Carnival (NYSE:CCL) has been virtually out of business for nearly two months. CCL stock is down almost 80% year-to-date.
I asked in March if the company could survive the storm. The company is trying to hold on until it can resume sailing, starting in August, so it is battening down the hatches.
That means raising cash, selling stock and cutting expenses to the bone.
For investors, it’s an interesting proposition. You can buy the stock now, paying May 15’s opening price of about $12.25 per share. That’s a market capitalization of $9.5 billion, less than six months’ normal revenue. This was a $50-per-share stock at the start of 2020.
Or you can let the bargain that is CCL stock pass you by, because the risk of bankruptcy that wipes out your position is still very real.
What Has Carnival Done?
Carnival has taken several actions to shore up a balance sheet that had just $1.4 billion in cash at the end of February. Even in that last quarter before disaster, it still lost $410 million in cash as it kept investing in new boats.
The most important move was to raise $5.75 billion in bonds, after the Federal Reserve dropped trillions into the economy in late March. This wasn’t technically a bailout, but it had the effect of one.
The cost was still extreme, a coupon of 11.5% on one issue, another $1.75 billion at 5.75% that could turn into stock. But Carnival was burning $1 billion per month. The interest rate being offered before the bailout was over 15%. Without the new issues, bankruptcy was certain.
Next, Carnival sold 43.5 million shares to Saudi Arabia’s sovereign wealth fund, one of several deals the oil kingdom did with troubled companies.
Finally, Carnival pruned its staff. It laid off 450 at its Southampton headquarters. These included the presidents of two of its cruise lines, Seabourn and Holland America, who will leave at the end of May. The remaining staff is taking a 20% pay cut through November.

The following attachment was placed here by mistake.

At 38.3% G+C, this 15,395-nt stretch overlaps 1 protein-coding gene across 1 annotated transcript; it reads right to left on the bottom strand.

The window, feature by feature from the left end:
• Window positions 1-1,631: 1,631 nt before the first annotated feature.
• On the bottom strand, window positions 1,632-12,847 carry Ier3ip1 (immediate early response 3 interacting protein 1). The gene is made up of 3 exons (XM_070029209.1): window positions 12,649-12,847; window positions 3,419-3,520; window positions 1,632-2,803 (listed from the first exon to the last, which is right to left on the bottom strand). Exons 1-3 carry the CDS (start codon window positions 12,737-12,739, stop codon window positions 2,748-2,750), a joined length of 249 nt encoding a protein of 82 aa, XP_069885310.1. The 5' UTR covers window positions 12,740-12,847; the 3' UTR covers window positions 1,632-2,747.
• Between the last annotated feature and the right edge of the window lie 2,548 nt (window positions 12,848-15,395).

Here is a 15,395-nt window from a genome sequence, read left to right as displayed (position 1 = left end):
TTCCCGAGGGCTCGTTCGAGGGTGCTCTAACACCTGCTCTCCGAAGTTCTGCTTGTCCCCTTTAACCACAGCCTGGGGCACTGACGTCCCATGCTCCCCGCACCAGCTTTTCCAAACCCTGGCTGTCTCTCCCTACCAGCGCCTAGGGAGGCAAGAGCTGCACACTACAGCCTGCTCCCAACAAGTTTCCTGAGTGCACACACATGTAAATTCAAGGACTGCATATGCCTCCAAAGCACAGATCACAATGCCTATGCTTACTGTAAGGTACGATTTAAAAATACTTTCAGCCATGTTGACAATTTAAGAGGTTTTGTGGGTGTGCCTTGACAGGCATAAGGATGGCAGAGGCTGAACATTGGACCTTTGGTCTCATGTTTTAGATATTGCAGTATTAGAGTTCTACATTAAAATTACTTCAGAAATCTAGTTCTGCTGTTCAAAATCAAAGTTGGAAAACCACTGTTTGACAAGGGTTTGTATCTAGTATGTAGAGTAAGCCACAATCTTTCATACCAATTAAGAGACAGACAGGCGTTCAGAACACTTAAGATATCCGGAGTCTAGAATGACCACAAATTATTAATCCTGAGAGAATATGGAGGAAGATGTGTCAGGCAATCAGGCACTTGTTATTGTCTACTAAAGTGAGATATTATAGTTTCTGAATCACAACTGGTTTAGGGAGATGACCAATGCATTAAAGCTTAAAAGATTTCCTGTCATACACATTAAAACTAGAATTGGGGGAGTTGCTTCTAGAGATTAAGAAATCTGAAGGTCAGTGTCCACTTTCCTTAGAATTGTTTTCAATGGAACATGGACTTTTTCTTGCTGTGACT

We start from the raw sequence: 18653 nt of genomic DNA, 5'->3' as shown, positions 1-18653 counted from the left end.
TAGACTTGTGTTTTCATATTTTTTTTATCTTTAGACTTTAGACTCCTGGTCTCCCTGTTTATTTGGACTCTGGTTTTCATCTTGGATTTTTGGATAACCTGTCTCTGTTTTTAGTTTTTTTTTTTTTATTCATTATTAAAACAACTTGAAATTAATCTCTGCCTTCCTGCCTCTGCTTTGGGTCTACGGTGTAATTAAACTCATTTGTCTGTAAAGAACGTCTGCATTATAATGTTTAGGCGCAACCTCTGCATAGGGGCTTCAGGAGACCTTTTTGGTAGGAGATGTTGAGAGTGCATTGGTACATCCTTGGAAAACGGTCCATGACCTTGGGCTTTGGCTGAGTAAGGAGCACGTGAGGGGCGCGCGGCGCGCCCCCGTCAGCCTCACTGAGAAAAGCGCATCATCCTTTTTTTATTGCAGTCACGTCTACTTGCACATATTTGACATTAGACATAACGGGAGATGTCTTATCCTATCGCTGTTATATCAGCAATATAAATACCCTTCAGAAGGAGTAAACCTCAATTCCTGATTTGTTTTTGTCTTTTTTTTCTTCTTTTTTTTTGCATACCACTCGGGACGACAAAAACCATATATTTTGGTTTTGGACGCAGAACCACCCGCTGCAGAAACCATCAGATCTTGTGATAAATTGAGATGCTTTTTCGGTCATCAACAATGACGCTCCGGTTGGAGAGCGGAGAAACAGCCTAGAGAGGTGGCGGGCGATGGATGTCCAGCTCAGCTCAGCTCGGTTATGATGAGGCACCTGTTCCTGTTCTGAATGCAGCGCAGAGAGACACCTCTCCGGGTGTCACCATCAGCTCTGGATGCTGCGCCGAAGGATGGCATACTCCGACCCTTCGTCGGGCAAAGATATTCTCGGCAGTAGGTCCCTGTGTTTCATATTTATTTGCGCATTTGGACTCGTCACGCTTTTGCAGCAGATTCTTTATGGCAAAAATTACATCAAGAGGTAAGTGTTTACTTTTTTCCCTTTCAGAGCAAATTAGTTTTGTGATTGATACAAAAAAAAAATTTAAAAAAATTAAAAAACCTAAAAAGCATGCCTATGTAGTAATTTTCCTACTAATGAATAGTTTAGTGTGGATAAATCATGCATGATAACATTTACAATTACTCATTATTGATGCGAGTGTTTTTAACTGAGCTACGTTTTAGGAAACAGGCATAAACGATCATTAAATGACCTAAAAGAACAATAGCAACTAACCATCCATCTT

The impact of this won’t be known for a month. The most recent Carnival earnings are for the quarter ending in February, before the virus hit. When it next reports earnings, analysts expect a loss of $1.25 per share and revenue of $3.85 billion. The company has also been slow-walking refunds, making credit on future cruises the default option for travelers.
Even if Carnival gets back to normal sailing in 2021, its results will not.
Is That Enough to Save CCL Stock?
Carnival ships like the Diamond Princess were at the heart of the pandemic. Both passengers and crew died. The ships were described by critics as “Petri dishes.” As Covid-19 spread, elites tweeted darkly of never cruising again. The loan package also burned goodwill, with TV analyst Jim Cramer hinting that it was political.
Demand was goosed by dropping prices. Just because some boats are sailing doesn’t mean profits are imminent.
The Bottom Line
If warm weather causes Covid-19 transmission to slow or cease, Carnival could be in good shape.
But if, as with the 1918 Spanish Flu, there’s a “monster wave” of new transmissions in the fall, Carnival may be dead in the water.
Carnival is the biggest cruise line. It has $6 billion in cash and new “partners,” including hedge funds that bought convertible loans and Saudi Arabia. Carnival says it has enough cash to get through November, even with zero revenue.
Many cruise ships have casinos on board. Once they get into open water the bells ring and the dice roll. Carnival is now that kind of stock. You can gamble on it, and you may win. You may also lose everything.
Dana Blankenhorn has been a financial and technology journalist since 1978. He is the author of the environmental thriller Bridget O’Flynn and the Bear, available at the Amazon Kindle store. Follow him on Twitter at @danablankenhorn. As of this writing he owned no shares in companies mentioned in this story.